NASA's goal is to return to the moon by 2024 and begin long-term lunar exploration by 2028. Before the next spacecraft can launch, it will undergo tests to make sure it can handle an upcoming mission.
(TNS) — When NASA's Orion crew capsule arrives for testing in Ohio, it will finally use the long-planned-for "Space Corridor."
Eight State Highway Patrol troopers and a small army of bucket trucks, flaggers dotting the railroad crossings, escort vehicles and chase cars will precede the newest NASA space vehicle.
"We'll try not to disturb anyone as much as possible. ... We'll try to get through there as quickly as we can so everyone can go back to their lives," said Nicole Smith, project manager for the Artemis 1 testing center at NASA John H. Glenn Research Center's Plum Brook Station in Sandusky.
Although every effort has been made to ensure that the move is orchestrated with precision, that might be a bit of a challenge.
NASA's goal is to return to the moon by 2024 and begin long-term lunar exploration by 2028 with the hope of continuing on to Mars. Before the Orion spacecraft can launch, it will undergo numerous tests to make sure it can handle the upcoming Artemis 1 mission.
At Plum Brook, Orion will undergo a few months of testing in the world's largest thermal vacuum chamber there. It just has to get there first.
The capsule is being flown from Kennedy Space Center in Florida to Mansfield Lahm Regional Airport on a wide cargo plane — NASA's Aero Spacelines Super Guppy — designed to transport oversized cargo loads.
Why fly the capsule to Mansfield instead of Sandusky?
"We had to find an airport with a very long runway," Smith said.
It turns out that Mansfield Lahm, located three miles north of Mansfield, has a runway that is 9,001 feet long and 150 feet wide and is used by the Ohio Air National Guard's 179th Airlift Wing based there. Sandusky's airport runway fell short.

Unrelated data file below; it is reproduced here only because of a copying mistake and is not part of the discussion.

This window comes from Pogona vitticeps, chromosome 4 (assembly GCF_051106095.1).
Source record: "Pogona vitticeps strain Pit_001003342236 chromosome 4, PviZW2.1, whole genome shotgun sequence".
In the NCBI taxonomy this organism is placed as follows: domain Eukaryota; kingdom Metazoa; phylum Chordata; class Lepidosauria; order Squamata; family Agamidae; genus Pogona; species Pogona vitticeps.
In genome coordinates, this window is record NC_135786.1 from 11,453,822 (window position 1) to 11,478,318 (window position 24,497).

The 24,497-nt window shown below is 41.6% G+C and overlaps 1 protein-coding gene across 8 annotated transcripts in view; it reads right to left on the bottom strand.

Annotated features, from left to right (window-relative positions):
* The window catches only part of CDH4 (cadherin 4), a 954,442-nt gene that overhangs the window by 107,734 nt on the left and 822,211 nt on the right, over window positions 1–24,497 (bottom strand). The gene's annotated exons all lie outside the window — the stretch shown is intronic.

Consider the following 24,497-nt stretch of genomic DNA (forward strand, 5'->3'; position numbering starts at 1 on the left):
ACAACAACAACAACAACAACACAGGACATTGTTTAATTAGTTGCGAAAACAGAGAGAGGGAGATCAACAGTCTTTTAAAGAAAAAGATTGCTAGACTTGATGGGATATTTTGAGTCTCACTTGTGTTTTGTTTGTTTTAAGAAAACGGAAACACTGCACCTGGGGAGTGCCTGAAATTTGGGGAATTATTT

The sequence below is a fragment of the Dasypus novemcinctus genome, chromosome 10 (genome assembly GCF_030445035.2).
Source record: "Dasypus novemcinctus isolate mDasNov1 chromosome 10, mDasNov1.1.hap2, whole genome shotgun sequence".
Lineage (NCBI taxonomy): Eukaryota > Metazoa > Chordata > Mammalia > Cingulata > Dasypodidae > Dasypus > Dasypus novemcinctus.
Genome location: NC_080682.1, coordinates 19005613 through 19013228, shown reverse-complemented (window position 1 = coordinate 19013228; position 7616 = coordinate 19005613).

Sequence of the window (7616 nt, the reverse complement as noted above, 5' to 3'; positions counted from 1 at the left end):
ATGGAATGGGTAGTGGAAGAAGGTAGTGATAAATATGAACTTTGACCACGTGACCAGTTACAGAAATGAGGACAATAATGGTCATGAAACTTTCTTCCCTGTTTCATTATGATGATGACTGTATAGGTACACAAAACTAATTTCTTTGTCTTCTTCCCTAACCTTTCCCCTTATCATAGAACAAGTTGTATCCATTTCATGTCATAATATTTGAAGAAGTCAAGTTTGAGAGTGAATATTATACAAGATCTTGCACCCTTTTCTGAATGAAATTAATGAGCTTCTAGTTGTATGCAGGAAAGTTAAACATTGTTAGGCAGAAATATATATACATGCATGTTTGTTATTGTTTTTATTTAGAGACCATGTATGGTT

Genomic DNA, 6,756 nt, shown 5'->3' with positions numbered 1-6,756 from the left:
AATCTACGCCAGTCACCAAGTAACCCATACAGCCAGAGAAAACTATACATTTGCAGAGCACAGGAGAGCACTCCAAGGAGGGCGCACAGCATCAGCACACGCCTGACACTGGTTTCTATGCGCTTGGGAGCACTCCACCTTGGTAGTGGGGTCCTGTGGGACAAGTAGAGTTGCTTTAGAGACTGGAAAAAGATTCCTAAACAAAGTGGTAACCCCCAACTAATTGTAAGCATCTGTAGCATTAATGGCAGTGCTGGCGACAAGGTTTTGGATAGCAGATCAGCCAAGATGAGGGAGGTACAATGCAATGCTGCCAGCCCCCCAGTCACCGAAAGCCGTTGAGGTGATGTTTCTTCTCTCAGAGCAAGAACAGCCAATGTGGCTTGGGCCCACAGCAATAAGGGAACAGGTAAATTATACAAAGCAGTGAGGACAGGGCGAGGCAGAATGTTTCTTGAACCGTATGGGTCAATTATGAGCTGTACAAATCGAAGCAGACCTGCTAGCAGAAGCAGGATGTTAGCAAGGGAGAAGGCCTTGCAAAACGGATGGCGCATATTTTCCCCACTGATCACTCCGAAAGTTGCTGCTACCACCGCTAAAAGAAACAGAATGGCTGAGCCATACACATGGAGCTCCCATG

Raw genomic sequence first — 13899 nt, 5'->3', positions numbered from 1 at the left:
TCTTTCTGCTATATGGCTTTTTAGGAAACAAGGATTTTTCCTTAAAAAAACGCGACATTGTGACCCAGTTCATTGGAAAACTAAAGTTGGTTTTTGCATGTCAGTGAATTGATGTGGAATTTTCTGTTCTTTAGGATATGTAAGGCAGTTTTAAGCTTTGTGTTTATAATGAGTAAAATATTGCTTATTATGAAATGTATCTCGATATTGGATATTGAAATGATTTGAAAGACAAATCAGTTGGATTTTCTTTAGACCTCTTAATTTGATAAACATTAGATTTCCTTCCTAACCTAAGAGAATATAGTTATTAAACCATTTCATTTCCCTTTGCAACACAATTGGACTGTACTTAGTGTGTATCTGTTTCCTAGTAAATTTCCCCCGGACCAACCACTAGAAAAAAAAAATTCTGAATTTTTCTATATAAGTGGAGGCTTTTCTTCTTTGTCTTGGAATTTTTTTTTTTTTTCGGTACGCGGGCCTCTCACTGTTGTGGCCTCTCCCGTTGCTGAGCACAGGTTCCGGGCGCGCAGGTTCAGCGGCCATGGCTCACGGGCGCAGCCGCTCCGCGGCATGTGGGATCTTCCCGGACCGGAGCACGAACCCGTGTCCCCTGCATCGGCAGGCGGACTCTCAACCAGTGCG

Cleveland and Toledo were out of the running because, after arriving at those airports, Orion would have had to find a way under or around overpasses between there and Plum Brook — too difficult to contemplate.
What followed next was a $6 million project — with Ohio paying $2.5 million and NASA paying the rest — to create the Space Corridor to transport the capsule to Sandusky.
When Orion does arrive in Mansfield, it will be hard to miss. When loaded on its side on a flatbed trailer, is more than 22 feet tall and about 20 feet across.
"(Orion) is very, very big, even laying down," Smith said.
The sheer size of the 60,000-pound load will create a rolling road block as it travels about 43 miles through northern Ohio communities at a maximum speed of about 25 mph. Officials aren't ready to disclose the exact route yet, citing security.
The capsule is expected to arrive in mid-November, based on the latest estimates.
After Orion gets to Mansfield, crews will be poised to dismantle traffic lights just ahead of the caravan including the capsule and then to reassemble the wiring after it has passed.
The Ohio Department of Transportation had to sign off on the route for the capsule to travel on and always issues permits for wide loads.
"ODOT has a role in making sure that the routing is proper for them. Because, again, we don't want things to get stuck," said Matt Bruning, an ODOT spokesman. He said engineers were approached by NASA to start planning in 2015.
More than 600 utility poles had to be moved and replaced so the truck carrying Orion can pass without snagging electrical and broadband wires.
FirstEnergy spent about a year replacing more than 300 power poles of its 45-foot standard length to 55-foot poles. Typically, the lowest wires are placed about 15 feet from the bottom. Wires had to be raised on the new poles to 23 feet.
"The last thing we wanted was, you know, being blamed for any delays, because we hadn't moved our equipment in a timely manner," said Mark Durbin, a spokesman for FirstEnergy. "So we worked very closely with NASA. We're very proud of being able to be involved in a project like this."
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